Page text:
Gay Pride March and the Movement … Now in Mexico


The lesbian-gay movement in our country has come a long way to get to this day

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The objective of this text is humble, since it only intends to make a very brief review of what was the Movement that led the Pride March that every year wears colors, forms of being and an immense and festive diversity to the City of Mexico, the same one that feeds from contingents from all over the country.

Since before 1968, there were already very isolated groups of people who, just from their isolation, reflected on the need to bring their lifestyle to light and to approach human sexuality as an important issue for the country. But it was only in the middle of a march that same year in the then Federal District, to protest the recent student massacre, that a tiny contingent of homosexuals dared to become visible. Saying this today seems a trifle, but for the time it was not at all. Quite the opposite.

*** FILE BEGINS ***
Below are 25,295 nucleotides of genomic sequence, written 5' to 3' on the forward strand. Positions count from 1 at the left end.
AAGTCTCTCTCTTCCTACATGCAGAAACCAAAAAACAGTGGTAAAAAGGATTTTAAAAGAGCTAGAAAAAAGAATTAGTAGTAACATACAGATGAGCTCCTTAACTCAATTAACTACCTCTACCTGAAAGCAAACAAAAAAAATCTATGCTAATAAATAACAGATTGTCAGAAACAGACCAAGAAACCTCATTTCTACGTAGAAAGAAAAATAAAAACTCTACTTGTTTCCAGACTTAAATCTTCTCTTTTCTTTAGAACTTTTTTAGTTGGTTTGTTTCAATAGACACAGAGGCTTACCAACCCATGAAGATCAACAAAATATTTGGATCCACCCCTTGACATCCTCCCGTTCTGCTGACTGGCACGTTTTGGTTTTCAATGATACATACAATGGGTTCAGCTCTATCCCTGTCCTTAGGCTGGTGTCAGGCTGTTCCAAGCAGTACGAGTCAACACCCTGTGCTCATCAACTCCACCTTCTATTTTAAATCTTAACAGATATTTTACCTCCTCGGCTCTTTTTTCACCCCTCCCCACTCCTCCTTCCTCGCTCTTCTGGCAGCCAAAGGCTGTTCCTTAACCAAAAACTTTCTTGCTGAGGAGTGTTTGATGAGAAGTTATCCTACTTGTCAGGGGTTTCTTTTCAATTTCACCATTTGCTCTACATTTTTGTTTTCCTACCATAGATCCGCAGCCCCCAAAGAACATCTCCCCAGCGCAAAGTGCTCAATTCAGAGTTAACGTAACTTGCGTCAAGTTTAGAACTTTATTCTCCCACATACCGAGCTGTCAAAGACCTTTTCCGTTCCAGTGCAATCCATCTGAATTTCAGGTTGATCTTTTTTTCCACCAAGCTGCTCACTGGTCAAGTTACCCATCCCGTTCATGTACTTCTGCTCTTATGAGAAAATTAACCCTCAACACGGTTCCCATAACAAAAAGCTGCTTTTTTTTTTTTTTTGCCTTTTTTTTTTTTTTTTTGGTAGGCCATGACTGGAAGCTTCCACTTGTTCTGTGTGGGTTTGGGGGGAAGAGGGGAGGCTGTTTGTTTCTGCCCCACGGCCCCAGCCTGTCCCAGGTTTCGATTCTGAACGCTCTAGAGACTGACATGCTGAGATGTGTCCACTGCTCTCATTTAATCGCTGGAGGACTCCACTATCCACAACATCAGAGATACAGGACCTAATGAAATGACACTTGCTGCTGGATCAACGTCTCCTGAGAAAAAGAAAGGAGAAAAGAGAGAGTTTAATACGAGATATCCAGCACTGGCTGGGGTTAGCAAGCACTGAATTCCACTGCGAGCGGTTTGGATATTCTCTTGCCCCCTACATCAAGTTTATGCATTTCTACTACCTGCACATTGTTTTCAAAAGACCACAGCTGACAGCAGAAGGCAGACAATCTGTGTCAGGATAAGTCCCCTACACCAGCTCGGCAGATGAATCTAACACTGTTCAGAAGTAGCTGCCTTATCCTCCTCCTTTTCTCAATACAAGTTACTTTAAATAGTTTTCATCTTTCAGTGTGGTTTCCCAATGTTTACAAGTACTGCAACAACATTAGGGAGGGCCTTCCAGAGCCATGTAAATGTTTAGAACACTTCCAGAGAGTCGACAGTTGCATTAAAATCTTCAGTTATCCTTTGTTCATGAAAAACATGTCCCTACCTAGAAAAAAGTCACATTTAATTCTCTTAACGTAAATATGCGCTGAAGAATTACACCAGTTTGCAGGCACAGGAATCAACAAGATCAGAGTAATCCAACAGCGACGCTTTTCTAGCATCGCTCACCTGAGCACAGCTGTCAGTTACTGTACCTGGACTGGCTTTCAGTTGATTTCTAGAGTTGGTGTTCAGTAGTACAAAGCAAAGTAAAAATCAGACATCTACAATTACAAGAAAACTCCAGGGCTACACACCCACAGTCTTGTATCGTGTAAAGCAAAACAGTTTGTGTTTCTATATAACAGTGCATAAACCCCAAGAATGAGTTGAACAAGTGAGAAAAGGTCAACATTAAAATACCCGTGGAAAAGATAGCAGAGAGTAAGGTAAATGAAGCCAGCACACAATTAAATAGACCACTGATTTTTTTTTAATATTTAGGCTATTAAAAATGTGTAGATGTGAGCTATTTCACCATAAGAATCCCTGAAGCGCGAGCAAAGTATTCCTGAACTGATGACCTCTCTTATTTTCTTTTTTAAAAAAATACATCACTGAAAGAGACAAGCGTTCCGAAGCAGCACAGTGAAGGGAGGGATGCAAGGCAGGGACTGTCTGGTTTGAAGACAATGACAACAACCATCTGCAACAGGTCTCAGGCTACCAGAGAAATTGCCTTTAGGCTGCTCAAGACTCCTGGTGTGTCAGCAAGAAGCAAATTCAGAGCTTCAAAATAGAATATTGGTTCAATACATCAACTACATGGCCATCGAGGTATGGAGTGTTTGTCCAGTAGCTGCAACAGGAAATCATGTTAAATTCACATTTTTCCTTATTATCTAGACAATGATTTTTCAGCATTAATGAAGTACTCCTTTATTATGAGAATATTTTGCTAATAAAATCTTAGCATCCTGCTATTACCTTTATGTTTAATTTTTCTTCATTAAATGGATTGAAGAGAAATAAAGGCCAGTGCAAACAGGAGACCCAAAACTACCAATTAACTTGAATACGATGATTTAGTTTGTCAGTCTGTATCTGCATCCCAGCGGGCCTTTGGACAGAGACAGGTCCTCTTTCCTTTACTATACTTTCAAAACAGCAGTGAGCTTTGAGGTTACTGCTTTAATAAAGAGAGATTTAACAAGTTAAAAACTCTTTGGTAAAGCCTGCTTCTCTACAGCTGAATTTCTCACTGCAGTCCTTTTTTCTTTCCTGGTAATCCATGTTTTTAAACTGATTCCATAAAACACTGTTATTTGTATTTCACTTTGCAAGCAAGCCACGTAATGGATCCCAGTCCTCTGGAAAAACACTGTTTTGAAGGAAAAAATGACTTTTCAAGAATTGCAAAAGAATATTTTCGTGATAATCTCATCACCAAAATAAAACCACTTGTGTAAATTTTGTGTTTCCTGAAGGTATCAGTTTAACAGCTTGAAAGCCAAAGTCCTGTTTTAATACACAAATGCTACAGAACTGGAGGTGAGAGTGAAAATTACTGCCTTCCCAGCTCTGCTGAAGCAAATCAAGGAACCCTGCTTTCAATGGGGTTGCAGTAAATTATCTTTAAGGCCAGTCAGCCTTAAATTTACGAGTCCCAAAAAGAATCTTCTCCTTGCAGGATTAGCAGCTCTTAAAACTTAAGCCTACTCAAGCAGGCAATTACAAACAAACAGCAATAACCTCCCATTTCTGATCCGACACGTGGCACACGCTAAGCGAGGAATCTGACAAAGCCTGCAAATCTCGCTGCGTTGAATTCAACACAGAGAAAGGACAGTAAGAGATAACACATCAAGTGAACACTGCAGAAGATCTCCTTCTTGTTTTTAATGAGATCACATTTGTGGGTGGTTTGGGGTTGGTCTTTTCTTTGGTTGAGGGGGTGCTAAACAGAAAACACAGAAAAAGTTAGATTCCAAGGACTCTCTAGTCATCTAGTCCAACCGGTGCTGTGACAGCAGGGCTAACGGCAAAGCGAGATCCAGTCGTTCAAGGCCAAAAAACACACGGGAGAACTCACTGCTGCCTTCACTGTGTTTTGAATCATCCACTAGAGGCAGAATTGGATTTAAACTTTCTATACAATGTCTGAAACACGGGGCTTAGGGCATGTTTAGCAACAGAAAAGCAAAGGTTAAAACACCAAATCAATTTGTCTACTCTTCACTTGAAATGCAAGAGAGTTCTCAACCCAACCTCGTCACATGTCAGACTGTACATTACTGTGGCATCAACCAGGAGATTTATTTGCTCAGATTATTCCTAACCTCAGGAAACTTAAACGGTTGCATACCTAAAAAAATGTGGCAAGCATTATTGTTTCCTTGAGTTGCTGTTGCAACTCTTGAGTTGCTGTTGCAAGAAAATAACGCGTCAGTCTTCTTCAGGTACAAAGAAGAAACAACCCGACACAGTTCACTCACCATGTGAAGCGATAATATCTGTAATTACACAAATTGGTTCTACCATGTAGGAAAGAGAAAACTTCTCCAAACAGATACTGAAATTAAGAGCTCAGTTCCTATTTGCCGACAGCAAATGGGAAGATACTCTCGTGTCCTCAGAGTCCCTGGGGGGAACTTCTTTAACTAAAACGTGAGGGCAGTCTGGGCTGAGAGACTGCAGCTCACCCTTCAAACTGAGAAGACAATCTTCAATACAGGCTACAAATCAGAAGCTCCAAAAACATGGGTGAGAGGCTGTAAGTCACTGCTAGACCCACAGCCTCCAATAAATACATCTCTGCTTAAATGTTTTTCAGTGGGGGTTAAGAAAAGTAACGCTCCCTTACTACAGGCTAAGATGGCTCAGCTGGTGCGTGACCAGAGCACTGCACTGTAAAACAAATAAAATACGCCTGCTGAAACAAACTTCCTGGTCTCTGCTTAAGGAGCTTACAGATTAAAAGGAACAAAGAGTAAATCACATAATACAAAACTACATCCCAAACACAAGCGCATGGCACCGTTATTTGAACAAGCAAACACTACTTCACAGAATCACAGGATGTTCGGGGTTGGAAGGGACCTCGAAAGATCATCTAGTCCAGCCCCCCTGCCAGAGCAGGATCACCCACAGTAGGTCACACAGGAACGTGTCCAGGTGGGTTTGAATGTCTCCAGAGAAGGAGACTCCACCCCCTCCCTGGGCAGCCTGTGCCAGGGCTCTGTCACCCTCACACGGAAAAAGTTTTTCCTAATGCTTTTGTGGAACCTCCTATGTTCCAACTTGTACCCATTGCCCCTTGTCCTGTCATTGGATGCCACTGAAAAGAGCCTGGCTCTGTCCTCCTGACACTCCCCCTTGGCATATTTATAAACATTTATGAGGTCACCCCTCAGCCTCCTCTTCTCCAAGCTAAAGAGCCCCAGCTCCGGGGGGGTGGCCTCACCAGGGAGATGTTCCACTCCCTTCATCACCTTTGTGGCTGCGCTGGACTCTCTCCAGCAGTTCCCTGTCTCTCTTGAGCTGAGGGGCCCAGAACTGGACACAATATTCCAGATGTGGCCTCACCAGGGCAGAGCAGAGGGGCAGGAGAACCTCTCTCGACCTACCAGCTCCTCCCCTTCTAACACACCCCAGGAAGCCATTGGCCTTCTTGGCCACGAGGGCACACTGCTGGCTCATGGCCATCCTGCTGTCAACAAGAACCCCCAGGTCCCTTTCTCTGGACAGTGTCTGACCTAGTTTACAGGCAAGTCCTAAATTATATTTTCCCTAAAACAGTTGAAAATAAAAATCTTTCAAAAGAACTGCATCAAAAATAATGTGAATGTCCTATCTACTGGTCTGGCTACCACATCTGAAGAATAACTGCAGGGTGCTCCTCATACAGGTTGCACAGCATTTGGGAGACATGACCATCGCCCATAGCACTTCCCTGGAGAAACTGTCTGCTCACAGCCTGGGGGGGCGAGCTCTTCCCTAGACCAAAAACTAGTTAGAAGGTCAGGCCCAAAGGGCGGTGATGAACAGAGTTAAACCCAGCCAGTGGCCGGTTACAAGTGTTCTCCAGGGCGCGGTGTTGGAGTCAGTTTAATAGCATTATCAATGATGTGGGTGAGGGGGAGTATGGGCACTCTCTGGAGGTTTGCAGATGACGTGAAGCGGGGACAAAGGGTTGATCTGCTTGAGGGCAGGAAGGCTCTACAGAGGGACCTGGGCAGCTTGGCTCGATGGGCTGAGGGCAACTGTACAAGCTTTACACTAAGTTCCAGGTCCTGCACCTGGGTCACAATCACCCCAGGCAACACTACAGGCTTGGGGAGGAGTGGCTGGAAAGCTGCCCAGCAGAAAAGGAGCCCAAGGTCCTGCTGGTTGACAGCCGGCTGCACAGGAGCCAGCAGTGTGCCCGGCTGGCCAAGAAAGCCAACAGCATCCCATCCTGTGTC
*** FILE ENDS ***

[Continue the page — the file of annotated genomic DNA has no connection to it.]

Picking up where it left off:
From this historic and extremely brave little group, there arose another somewhat larger group, this time particularly organized, that would come out in the form as an independent march to the streets in 1979 to shout loud and clear “yes, we exist, we are here, and yes, we are homosexuals. ” That group would ultimately be divided into two, one called the Homosexual Front of Revolutionary Action (FHAR) and the other Lambda Group of Homosexual Liberation.


It was in 1975 when, for the first time, the word lesbian appears in a newspaper of national circulation. The Excelsior covered a note about the International Tribune for Women, organized in the Federal District, where an Australian girl had taken the floor proposing that the table discuss “the right of women to lesbianism (sic)”.